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Lancashire County Council cut help for deaf children in schools
SUPPORT for deaf children in schools has been cut by Lancashire County Council, according to a new report.
The National Deaf Children’s Society claims that the county council has lost three specialist teachers and two communication support workers posts this year.
But bosses at Lancashire County Council admitted there had been a reorganisation of the special educational needs department but said no posts had been axed.
They said that figures from the charity’s Stolen Futures report this year dropped from the previous year because reduced support was needed for the 850 deaf children in the county council’s schools.
Hazel Badjie, National Deaf Children’s Society regional director, said: “Even though deafness isn’t a learning disability, deaf children are already underachieving at school. We know that with the right support, deaf children can achieve anything other children can.
“Teachers of the deaf give essential support to deaf children, from making sure that they have the right hearing equipment, to working one to one with them on reading and language skills.”
Ann Pennell, Lancashire County Council's director responsible for children’s disability support, said: “We are very disappointed at the way in which these figures have been construed, as we have not cut the number of staff who give support to children who are deaf or hearing impaired.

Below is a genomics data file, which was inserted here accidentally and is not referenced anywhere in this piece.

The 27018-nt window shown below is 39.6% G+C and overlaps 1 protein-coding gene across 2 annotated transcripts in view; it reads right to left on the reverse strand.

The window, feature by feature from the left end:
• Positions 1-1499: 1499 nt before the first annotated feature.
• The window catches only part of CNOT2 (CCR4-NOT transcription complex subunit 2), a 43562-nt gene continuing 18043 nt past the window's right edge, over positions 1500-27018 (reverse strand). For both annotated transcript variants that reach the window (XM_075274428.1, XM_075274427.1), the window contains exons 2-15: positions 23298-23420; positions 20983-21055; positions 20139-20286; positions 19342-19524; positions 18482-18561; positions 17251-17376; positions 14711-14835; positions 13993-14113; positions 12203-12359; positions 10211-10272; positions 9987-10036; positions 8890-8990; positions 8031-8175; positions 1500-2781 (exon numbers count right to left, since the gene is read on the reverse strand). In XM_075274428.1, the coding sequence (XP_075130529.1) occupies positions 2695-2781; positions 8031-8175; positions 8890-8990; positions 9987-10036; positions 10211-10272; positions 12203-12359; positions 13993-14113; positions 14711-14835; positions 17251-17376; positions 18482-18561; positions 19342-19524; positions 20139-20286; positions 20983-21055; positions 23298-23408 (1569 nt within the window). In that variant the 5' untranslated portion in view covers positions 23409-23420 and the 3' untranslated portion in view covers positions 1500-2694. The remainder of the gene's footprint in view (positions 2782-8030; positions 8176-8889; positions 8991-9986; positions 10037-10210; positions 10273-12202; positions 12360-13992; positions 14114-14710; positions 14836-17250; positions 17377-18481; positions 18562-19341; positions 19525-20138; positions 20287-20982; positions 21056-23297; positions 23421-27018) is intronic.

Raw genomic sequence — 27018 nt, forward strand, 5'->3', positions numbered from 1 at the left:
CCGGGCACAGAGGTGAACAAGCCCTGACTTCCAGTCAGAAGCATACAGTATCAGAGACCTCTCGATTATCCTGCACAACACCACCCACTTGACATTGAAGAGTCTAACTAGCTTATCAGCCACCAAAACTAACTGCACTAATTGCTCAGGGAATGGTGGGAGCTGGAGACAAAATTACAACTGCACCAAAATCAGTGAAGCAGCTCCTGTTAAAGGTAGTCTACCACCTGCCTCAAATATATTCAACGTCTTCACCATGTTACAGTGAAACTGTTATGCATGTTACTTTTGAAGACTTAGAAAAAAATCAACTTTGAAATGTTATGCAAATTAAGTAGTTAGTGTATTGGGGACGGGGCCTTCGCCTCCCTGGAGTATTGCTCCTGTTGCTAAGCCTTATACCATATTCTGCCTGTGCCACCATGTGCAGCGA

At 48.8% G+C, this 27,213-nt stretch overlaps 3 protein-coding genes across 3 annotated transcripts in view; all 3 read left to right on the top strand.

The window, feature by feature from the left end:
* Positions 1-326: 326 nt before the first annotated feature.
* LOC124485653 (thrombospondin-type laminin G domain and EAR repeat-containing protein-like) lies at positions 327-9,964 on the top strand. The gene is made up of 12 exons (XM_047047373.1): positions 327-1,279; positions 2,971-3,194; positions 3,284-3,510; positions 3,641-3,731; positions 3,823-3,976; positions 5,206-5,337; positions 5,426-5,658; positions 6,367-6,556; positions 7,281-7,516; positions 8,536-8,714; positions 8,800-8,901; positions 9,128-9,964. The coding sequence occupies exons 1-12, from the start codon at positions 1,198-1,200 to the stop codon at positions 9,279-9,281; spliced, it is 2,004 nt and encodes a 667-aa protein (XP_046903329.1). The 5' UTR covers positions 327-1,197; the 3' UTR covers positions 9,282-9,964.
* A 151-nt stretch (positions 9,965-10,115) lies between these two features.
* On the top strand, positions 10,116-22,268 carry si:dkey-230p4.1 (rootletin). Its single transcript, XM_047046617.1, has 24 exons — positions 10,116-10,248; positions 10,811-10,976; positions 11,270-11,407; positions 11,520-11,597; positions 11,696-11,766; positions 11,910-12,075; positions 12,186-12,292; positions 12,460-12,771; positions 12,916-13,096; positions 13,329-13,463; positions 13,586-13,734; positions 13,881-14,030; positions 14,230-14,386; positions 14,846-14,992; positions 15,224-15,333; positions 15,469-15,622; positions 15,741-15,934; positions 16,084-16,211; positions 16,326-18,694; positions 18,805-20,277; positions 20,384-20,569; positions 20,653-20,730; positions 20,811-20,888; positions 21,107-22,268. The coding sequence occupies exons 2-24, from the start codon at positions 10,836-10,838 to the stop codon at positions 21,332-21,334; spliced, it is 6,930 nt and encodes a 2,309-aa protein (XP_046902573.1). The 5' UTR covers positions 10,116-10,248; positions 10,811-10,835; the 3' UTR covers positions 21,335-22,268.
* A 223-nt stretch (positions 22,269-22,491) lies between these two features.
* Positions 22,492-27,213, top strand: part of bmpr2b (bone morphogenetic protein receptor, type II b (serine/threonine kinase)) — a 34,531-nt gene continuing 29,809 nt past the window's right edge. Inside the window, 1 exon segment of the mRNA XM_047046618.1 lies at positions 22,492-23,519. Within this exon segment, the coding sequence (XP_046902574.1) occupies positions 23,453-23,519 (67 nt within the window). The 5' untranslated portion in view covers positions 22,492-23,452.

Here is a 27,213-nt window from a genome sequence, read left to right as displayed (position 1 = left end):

“The amount of staff time dedicated to hearing impaired children changes year on year, depending on numbers of children and how much support they need, which varies enormously from child to child.
“This variation is what is reflected in the figures provided. They provide a snapshot of staff time given to hearing impaired children at a particular time and do not mean we have reduced our support.
“Overall, support to deaf children is well regarded in Lancashire and the team has received a national award.”
Emma Bury, business development manager at School of Sign Language Ltd, Blackburn, said: “Deaf children need support to access and understand the curriculum, which gives them equal opportunities to other children.
“Without this specialised support, deaf young people will be isolated within the mainstream setting and struggle to gain qualifications and employment in the future.”
Visit www.ndcs.org.uk/save to sign the petition launched by The National Deaf Children's Society.